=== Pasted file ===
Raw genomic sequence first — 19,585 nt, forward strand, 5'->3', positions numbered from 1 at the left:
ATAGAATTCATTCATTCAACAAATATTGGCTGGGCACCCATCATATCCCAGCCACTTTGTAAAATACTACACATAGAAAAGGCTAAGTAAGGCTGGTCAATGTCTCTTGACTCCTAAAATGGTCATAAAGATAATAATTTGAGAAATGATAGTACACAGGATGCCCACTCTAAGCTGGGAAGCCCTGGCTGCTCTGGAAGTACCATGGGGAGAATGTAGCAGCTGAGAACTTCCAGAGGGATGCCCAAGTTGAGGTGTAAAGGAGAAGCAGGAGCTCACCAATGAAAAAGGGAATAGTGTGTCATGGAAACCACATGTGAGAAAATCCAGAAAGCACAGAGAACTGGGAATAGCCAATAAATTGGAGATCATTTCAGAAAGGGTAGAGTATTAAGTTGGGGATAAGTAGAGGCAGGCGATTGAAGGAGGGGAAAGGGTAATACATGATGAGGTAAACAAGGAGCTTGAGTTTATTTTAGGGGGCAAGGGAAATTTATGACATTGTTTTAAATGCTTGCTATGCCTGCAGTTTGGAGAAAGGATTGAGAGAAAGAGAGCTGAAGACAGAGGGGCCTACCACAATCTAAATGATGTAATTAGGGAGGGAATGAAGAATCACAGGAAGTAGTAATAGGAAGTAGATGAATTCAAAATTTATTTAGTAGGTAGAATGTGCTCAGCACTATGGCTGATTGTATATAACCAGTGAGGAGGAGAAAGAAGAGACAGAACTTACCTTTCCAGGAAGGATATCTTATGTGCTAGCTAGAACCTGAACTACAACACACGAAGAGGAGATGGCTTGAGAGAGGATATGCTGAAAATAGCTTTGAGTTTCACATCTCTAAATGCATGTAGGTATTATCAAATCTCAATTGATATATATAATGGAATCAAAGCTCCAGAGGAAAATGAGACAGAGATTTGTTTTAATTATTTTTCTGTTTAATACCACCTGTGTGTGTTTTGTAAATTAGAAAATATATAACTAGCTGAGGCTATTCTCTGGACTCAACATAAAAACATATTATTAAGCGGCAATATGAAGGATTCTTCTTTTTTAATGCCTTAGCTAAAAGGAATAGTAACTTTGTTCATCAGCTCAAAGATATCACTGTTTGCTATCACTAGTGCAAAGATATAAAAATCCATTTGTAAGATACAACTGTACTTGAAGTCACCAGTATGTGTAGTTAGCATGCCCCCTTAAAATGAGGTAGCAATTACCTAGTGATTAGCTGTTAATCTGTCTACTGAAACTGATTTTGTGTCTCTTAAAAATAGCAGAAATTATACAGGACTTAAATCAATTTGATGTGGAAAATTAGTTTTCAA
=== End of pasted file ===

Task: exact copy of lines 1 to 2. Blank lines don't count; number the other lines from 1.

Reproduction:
Raw genomic sequence first — 19,585 nt, forward strand, 5'->3', positions numbered from 1 at the left:
ATAGAATTCATTCATTCAACAAATATTGGCTGGGCACCCATCATATCCCAGCCACTTTGTAAAATACTACACATAGAAAAGGCTAAGTAAGGCTGGTCAATGTCTCTTGACTCCTAAAATGGTCATAAAGATAATAATTTGAGAAATGATAGTACACAGGATGCCCACTCTAAGCTGGGAAGCCCTGGCTGCTCTGGAAGTACCATGGGGAGAATGTAGCAGCTGAGAACTTCCAGAGGGATGCCCAAGTTGAGGTGTAAAGGAGAAGCAGGAGCTCACCAATGAAAAAGGGAATAGTGTGTCATGGAAACCACATGTGAGAAAATCCAGAAAGCACAGAGAACTGGGAATAGCCAATAAATTGGAGATCATTTCAGAAAGGGTAGAGTATTAAGTTGGGGATAAGTAGAGGCAGGCGATTGAAGGAGGGGAAAGGGTAATACATGATGAGGTAAACAAGGAGCTTGAGTTTATTTTAGGGGGCAAGGGAAATTTATGACATTGTTTTAAATGCTTGCTATGCCTGCAGTTTGGAGAAAGGATTGAGAGAAAGAGAGCTGAAGACAGAGGGGCCTACCACAATCTAAATGATGTAATTAGGGAGGGAATGAAGAATCACAGGAAGTAGTAATAGGAAGTAGATGAATTCAAAATTTATTTAGTAGGTAGAATGTGCTCAGCACTATGGCTGATTGTATATAACCAGTGAGGAGGAGAAAGAAGAGACAGAACTTACCTTTCCAGGAAGGATATCTTATGTGCTAGCTAGAACCTGAACTACAACACACGAAGAGGAGATGGCTTGAGAGAGGATATGCTGAAAATAGCTTTGAGTTTCACATCTCTAAATGCATGTAGGTATTATCAAATCTCAATTGATATATATAATGGAATCAAAGCTCCAGAGGAAAATGAGACAGAGATTTGTTTTAATTATTTTTCTGTTTAATACCACCTGTGTGTGTTTTGTAAATTAGAAAATATATAACTAGCTGAGGCTATTCTCTGGACTCAACATAAAAACATATTATTAAGCGGCAATATGAAGGATTCTTCTTTTTTAATGCCTTAGCTAAAAGGAATAGTAACTTTGTTCATCAGCTCAAAGATATCACTGTTTGCTATCACTAGTGCAAAGATATAAAAATCCATTTGTAAGATACAACTGTACTTGAAGTCACCAGTATGTGTAGTTAGCATGCCCCCTTAAAATGAGGTAGCAATTACCTAGTGATTAGCTGTTAATCTGTCTACTGAAACTGATTTTGTGTCTCTTAAAAATAGCAGAAATTATACAGGACTTAAATCAATTTGATGTGGAAAATTAGTTTTCAA